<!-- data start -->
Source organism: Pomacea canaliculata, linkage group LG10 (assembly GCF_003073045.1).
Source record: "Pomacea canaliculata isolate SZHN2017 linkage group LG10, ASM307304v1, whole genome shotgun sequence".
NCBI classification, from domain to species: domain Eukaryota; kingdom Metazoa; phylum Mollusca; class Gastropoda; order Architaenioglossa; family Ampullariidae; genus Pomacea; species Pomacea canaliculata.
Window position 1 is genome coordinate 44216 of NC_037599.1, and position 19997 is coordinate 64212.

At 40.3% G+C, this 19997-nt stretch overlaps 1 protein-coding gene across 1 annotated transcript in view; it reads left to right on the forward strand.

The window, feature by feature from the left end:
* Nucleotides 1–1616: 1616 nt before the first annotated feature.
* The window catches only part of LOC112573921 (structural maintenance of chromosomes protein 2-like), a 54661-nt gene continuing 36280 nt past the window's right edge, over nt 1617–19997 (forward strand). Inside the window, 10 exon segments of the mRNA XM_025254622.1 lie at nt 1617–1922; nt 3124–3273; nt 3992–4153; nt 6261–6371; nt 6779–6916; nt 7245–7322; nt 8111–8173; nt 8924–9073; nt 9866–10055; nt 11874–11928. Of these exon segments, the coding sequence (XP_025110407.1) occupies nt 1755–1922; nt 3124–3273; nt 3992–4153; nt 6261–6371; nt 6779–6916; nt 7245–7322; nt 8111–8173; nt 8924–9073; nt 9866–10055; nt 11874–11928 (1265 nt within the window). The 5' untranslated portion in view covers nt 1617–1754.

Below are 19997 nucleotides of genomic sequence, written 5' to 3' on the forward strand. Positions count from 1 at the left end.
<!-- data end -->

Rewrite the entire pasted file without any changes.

Source organism: Pomacea canaliculata, linkage group LG10 (assembly GCF_003073045.1).
Source record: "Pomacea canaliculata isolate SZHN2017 linkage group LG10, ASM307304v1, whole genome shotgun sequence".
NCBI classification, from domain to species: domain Eukaryota; kingdom Metazoa; phylum Mollusca; class Gastropoda; order Architaenioglossa; family Ampullariidae; genus Pomacea; species Pomacea canaliculata.
Window position 1 is genome coordinate 44216 of NC_037599.1, and position 19997 is coordinate 64212.

At 40.3% G+C, this 19997-nt stretch overlaps 1 protein-coding gene across 1 annotated transcript in view; it reads left to right on the forward strand.

The window, feature by feature from the left end:
* Nucleotides 1–1616: 1616 nt before the first annotated feature.
* The window catches only part of LOC112573921 (structural maintenance of chromosomes protein 2-like), a 54661-nt gene continuing 36280 nt past the window's right edge, over nt 1617–19997 (forward strand). Inside the window, 10 exon segments of the mRNA XM_025254622.1 lie at nt 1617–1922; nt 3124–3273; nt 3992–4153; nt 6261–6371; nt 6779–6916; nt 7245–7322; nt 8111–8173; nt 8924–9073; nt 9866–10055; nt 11874–11928. Of these exon segments, the coding sequence (XP_025110407.1) occupies nt 1755–1922; nt 3124–3273; nt 3992–4153; nt 6261–6371; nt 6779–6916; nt 7245–7322; nt 8111–8173; nt 8924–9073; nt 9866–10055; nt 11874–11928 (1265 nt within the window). The 5' untranslated portion in view covers nt 1617–1754.

Below are 19997 nucleotides of genomic sequence, written 5' to 3' on the forward strand. Positions count from 1 at the left end.